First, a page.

CAMBRIDGE -- East and West were the two threads running through the wide-ranging program that closed Collage New Music's season on Sunday, built around two vocal works by Boston composer Charles Fussell. Under the incisive direction of David Hoose -- and in front of an unusually sparse audience -- Collage made the varied virtuosic demands of each style look easy.
Fussell's chamber opera "The Astronaut's Tale," to a libretto by Jack Larson, was premiered by Collage in 1997; three arias and an instrumental interlude were performed here. The first two excerpts -- letters to a farm-boy-turned-flyboy from his erstwhile girlfriend -- glanced at Coplandesque Americana from around shadowed, quirky corners, but the speech-like settings couldn't make much impact outside the context of the entire opera. The finale, though, is stunning, a paraphrase from the book of Revelation portrayed with dark, flowing gravity that builds to a clustered, ringing ecstasy; the excellent soprano Janet Brown closed the scene with a breathtaking high, quiet fade.
Two other American visions framed Fussell's. Michael Daugherty's "Jackie's Song," a companion piece to his opera "Jackie O," juxtaposed Joel Moerschel's expressionistic cello with cool backdrops recalling Henry Mancini in a film noir mood, and the odd combination worked surprisingly well. Sydney Hodkinson's "Stony Brook Jam" built up atonal fragments into a clangorous, jazzy climax; the final destination, all bright clashes and whiplash rhythms, was a treat, though it took too long to get there.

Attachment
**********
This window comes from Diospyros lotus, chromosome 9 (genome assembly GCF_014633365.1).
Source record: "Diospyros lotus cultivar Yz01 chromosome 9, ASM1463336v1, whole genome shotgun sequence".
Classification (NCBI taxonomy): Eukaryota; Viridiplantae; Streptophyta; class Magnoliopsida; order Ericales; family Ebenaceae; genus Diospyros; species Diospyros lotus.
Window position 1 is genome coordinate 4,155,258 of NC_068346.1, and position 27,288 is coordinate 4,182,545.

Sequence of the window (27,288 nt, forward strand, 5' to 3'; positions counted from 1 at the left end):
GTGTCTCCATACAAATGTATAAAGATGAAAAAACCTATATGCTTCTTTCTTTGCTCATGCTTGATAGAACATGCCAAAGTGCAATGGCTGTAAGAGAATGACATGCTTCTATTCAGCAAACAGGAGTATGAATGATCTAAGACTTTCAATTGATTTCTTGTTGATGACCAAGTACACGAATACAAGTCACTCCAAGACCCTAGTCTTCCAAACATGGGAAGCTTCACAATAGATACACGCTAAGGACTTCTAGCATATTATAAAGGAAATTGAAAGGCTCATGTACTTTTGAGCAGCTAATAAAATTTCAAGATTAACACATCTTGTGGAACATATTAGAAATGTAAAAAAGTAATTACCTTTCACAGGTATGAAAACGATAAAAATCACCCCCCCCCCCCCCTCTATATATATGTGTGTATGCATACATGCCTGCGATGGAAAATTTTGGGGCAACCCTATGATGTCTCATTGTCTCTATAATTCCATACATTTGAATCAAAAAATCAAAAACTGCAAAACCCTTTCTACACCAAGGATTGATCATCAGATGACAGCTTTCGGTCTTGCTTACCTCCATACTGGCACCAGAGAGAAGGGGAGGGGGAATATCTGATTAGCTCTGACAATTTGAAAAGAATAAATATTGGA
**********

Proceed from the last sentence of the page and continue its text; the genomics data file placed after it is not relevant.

Flutist Christopher Krueger started and finished Shulamit Ran's "Mirage" with incantatory, Middle Eastern-flavored phrases against burning string harmonics; the rest of the piece worked similar folk-derived intervals and scales into a volcanic, atonal Occidental structure. It was an effective foil to Fussell's lush "Goethe Lieder," a 1988 cycle of songs from the German poet's "West-Eastern Divan," inspired by Persian classical literature. Fussell sets a series of dialogues between an Eastern poet and his cupbearer; the poet, sadly wise with age, is given dignified syllabic lines, while the cupbearer, a symbol of youth, is all impetuous rhythms and ornaments.
Brown brought impulsiveness and coy languor to the latter, while steeling her tone for the hard-won eloquence of the former. Fussell's sumptuous music avoids obvious exoticism, instead opting for rhapsodic romantic gestures that flow with an unpredictable, sometimes jagged flexibility. It's a heady mix.